re: If you were tasked to conduct a security audit on a server/database-backed web app, where would you start? VIEW POST

re: I have a Security Checklist for AWS which you can apply to any Cloud Computing service, it was too painful for me to find the original so I was laz...

I have Kali in a vm and a bootable usb both - but I know very little about how to ACTUALLY use it. 🤷‍♀️

But... Infosec isn't really my main thing


I've never honestly found any good tutorials on it. There is one company which has Certifications for Kali Linux but it is at absurd prices eg. 1K

I don't think a tutorial will be valuable. it's just a Linux distro with pentesting tools. The best way is to start with a general security book like hacking exposed to understand the main process and go from there to experiment with the various tools. (They are a little complex but that's just the Unix philosophy)

Agreed. There are kali-specific tutors out there, but the distro is more about the endless toolkit.

There are - separately - a trillion tutors on the tools, where they coincidentally use Kali. Those are the better start.

Pentest has soooo many angles, the tooling and concepts are the jump-off point, not the distro.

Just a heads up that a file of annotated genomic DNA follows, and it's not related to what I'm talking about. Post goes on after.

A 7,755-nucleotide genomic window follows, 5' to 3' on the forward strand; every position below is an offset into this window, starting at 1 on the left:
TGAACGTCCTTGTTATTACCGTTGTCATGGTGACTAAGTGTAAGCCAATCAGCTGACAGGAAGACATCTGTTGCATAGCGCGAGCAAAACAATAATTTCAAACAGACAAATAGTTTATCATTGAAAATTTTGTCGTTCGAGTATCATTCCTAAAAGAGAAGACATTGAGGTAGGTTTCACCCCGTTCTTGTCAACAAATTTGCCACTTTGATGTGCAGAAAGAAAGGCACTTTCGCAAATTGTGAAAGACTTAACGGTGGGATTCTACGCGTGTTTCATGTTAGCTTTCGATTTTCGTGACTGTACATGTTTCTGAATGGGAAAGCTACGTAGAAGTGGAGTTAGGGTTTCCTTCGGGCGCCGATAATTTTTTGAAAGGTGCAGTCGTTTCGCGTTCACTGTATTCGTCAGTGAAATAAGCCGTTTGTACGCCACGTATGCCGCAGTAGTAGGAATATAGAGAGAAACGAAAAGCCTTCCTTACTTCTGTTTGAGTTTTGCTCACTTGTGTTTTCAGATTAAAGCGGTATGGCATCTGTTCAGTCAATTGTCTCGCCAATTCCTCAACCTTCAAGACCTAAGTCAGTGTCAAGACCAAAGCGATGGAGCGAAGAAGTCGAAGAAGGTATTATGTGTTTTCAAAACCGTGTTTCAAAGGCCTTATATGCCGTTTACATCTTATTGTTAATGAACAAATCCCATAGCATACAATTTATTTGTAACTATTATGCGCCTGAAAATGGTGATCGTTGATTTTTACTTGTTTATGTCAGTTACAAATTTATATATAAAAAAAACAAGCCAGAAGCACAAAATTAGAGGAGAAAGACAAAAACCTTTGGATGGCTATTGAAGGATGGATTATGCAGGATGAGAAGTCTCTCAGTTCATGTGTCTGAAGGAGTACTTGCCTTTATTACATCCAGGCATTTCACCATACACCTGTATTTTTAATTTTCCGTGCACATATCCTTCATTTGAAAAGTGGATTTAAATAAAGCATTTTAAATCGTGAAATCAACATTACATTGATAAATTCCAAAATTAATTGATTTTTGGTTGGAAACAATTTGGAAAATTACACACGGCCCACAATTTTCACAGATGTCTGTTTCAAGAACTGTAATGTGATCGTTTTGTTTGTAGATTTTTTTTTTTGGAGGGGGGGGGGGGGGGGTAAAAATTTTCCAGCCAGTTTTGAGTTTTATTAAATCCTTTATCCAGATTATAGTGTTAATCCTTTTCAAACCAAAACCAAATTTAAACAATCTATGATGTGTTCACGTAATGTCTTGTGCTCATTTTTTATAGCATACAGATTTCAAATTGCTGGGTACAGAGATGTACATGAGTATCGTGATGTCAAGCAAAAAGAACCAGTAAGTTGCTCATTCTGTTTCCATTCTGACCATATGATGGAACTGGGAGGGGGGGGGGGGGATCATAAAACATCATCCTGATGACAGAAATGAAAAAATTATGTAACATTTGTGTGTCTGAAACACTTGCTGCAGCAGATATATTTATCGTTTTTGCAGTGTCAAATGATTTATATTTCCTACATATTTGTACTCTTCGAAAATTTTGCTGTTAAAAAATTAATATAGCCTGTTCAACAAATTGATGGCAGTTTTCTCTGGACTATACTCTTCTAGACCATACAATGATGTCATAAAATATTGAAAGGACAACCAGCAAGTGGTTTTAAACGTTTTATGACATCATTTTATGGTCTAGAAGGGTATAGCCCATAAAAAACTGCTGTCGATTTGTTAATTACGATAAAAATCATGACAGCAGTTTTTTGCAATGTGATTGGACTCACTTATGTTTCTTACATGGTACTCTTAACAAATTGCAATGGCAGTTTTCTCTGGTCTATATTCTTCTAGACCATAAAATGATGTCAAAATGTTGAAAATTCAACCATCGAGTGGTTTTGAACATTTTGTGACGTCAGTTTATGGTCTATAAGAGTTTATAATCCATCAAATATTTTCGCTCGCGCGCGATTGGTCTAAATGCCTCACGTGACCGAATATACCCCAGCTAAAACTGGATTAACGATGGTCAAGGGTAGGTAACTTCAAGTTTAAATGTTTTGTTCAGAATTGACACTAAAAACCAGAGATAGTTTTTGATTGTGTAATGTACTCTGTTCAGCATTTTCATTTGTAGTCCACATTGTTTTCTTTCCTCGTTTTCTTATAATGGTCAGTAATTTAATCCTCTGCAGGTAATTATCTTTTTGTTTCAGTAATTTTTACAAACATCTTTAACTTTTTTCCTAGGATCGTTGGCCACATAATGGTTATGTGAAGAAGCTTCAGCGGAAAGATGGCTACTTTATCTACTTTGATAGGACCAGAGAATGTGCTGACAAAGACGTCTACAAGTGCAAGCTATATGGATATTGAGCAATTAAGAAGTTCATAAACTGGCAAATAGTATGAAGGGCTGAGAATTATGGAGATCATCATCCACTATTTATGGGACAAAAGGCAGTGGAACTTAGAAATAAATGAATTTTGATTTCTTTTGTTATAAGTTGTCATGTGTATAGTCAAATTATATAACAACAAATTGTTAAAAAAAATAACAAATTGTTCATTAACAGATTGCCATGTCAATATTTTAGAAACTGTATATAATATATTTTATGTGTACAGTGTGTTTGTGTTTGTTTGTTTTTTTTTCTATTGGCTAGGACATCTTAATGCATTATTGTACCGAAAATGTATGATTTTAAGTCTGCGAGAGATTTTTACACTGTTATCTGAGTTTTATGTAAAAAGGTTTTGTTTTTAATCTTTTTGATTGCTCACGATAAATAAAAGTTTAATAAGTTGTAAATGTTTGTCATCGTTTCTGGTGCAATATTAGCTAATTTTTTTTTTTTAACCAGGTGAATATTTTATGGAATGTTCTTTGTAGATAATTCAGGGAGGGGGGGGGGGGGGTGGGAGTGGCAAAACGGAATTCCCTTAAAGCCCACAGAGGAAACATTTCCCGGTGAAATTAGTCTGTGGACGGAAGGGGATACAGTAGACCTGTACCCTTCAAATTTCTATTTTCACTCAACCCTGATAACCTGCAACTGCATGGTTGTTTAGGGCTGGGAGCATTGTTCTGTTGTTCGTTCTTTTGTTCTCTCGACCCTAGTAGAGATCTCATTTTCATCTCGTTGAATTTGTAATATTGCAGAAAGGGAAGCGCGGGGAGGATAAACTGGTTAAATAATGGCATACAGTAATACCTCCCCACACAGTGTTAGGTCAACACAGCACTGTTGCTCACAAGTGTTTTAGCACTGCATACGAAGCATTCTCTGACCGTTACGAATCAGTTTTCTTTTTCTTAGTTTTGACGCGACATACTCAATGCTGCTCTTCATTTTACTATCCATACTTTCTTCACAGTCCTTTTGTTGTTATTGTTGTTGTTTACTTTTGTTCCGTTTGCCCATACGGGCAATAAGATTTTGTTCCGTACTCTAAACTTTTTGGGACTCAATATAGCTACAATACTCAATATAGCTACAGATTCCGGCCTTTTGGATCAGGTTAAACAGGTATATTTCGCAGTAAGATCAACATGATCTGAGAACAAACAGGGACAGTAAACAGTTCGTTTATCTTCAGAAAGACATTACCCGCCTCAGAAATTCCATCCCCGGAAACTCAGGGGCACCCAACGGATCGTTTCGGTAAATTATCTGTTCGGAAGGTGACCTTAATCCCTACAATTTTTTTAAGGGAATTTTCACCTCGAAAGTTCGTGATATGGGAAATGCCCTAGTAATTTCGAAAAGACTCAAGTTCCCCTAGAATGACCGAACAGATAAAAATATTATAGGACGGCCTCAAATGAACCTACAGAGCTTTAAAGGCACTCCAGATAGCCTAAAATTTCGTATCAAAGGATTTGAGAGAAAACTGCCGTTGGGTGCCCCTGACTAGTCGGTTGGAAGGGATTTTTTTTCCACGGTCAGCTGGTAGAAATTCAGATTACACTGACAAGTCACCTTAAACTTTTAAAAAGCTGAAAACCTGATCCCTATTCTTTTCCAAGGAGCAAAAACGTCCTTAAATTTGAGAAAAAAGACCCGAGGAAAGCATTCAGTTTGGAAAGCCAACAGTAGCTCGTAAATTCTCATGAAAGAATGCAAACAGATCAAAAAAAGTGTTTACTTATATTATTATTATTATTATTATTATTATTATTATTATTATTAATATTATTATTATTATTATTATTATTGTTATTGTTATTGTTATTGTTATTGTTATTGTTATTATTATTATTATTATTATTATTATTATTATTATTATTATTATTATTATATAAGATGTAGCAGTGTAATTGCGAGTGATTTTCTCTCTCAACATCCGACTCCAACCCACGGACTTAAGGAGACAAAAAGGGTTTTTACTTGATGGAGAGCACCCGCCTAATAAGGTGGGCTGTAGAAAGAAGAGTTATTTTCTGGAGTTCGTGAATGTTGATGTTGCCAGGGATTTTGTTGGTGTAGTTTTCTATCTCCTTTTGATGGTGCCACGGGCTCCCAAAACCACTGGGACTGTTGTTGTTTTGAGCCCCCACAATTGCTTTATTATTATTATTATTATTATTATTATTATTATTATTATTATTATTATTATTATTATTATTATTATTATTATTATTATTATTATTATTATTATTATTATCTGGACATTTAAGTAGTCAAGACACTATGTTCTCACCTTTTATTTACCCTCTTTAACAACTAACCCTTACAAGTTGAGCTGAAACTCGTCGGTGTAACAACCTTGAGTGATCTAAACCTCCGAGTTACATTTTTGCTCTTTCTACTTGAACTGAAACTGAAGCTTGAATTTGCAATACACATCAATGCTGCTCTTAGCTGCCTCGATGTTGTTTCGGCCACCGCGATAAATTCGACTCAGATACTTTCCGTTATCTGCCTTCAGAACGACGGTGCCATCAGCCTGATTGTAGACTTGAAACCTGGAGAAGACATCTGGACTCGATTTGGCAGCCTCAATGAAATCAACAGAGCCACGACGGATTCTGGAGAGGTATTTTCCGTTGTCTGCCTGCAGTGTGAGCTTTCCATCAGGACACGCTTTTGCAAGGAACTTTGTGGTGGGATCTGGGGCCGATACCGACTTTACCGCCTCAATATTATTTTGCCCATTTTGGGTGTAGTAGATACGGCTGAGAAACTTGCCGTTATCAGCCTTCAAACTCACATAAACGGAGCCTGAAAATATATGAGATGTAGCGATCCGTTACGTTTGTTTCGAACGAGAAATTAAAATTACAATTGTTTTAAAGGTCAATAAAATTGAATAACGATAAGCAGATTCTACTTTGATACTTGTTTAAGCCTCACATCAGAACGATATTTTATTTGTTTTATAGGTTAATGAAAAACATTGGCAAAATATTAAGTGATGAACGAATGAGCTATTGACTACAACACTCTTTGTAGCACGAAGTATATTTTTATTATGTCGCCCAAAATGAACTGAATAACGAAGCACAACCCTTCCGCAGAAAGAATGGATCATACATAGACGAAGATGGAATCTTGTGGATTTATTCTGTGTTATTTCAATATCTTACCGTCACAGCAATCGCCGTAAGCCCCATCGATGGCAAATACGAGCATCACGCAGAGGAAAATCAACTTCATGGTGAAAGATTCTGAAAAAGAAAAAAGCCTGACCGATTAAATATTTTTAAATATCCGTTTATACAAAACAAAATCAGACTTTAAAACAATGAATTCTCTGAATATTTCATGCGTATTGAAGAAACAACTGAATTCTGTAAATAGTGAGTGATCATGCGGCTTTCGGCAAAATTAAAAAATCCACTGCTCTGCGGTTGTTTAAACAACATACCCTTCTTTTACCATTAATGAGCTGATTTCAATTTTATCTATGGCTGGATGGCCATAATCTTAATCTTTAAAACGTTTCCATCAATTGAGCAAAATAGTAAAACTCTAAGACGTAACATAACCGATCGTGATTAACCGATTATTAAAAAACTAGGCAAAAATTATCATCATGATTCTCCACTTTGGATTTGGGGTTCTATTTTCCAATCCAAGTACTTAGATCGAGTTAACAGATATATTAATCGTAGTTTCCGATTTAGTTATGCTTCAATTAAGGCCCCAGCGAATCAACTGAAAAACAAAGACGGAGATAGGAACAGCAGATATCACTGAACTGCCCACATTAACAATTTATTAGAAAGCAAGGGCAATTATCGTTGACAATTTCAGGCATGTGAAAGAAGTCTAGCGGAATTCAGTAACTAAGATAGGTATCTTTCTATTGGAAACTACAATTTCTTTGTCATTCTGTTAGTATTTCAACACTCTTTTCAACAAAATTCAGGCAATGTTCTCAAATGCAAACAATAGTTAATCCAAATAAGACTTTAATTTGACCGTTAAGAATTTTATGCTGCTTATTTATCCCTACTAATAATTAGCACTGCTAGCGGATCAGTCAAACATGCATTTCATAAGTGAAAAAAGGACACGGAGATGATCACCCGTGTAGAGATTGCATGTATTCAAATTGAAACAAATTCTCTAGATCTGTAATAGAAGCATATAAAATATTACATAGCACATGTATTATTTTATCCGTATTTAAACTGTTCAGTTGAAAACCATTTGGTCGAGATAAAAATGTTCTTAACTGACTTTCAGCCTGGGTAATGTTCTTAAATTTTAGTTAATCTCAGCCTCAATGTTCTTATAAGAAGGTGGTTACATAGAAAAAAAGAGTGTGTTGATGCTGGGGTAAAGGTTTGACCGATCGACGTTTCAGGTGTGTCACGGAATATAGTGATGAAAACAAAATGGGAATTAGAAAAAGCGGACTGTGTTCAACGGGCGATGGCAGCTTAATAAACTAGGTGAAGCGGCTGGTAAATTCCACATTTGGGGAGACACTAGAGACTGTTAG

I think that's what intrigues me so much. My career is builder/creator. I make a thing that does a thing, and that's fun. ... ... ...but I'm not geared for "include an ampersand and this specific text is your ajax call, or create you avatar in this specific way if the server is running on this specific version of blank, then do this and this and this, and now you have admin privileges"

Young me had no idea how important it was to hide the powered-by response header.

CSS hacks blow me away! Just a little tiny bit of user control, and a bad actor can slip-in a background-image that points to a remote gif that triggers a script-kiddie rig that does who-knows-what 🤯

I think that every hack out of there is the subversion of normal input. You're not creating a new entity, you just inserting something not expected which can trigger an abnormal response from an existing one.
I'm also a creator and the only things that were ever interesting for me in pen testing were reverse engineering and programming rootkits. Both because you have to set yourself to learning mode. It's like exploring those portions of the map where it's marked "Here be dragons".

code of conduct - report abuse